The first myth of the day was dispelled with the revelation that people often use toadstool and mushroom interchangeably for the same types of fungi. The misplaced belief that toadstools are poisonous and mushrooms are edible was also put to rights during an interesting presentation that looked at different types of fungi found around Cumbria.
One of the best things about fungi in my opinion are the fantastic names – green elfcup, chicken of the woods, and dog stinkhorn, to name a few! They also make regular appearances in folklore, we’ve all seen pictures of fairies sat atop the distinctive red and white fly agaric, and would you dare to step in a fairy ring…?
After the presentation and a quick lunch we headed out to see what we could find among the grass of Eycott Hill Nature Reserve. I wasn’t optimistic at first, seeing nothing by a sea of grasses, but brightly coloured little jewels started appearing all over the nature reserve once we all started looking.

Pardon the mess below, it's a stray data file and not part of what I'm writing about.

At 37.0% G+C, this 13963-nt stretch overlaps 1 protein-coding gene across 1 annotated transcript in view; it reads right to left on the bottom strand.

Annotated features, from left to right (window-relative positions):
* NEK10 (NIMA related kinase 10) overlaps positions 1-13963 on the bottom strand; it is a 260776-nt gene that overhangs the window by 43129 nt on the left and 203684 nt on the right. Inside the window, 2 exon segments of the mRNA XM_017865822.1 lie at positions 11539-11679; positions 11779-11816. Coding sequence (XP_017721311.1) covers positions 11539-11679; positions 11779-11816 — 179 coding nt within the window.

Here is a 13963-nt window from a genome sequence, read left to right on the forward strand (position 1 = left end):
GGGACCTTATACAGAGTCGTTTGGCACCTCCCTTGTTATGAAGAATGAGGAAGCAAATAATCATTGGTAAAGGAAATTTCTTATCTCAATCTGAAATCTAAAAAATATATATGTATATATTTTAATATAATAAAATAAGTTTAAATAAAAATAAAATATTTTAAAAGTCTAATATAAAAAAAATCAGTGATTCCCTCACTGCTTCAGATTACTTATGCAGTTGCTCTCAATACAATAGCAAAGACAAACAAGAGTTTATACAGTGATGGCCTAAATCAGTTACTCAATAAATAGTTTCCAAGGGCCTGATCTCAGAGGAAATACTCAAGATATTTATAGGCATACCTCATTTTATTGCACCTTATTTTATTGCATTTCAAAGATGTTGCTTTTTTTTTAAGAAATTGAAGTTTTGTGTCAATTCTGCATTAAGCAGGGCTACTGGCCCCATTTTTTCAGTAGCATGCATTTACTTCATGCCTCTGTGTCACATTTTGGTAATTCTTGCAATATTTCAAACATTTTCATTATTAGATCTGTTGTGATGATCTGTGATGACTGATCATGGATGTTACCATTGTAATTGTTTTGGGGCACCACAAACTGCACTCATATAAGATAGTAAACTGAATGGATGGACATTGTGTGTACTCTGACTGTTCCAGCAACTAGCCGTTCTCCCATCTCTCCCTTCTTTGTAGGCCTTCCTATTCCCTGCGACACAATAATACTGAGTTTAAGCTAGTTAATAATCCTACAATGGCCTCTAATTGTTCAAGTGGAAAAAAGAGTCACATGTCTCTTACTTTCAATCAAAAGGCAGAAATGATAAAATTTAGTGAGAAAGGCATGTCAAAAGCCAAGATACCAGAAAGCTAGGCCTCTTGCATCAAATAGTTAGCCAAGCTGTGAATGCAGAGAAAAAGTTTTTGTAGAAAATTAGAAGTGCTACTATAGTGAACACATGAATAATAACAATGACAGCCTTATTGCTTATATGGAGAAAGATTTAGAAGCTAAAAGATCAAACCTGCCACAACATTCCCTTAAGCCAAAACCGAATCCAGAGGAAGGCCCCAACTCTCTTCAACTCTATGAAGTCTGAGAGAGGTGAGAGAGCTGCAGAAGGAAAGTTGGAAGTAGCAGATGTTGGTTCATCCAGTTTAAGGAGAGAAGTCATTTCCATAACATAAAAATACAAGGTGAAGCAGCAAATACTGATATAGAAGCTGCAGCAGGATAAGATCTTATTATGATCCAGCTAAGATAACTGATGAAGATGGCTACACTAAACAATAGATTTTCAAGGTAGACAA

Once we got them back to the village hall for an identification session the rich colours became all the more apparent from the bright yellows of butter waxcap, to the appropriately titled crimson waxcap, and the stunning purple of a wood blewit.
The intensity of colour varied on different samples of the same fungi, making id tricky at times. For example our parrot waxcap only had a slight green sheen to the gills but ours neighbours was green over most of the cap. Other fungi appeared identical to the naked eye but on closer inspection had some subtle differences, the glutinous and butter waxcaps look the same but one has a sticky stem!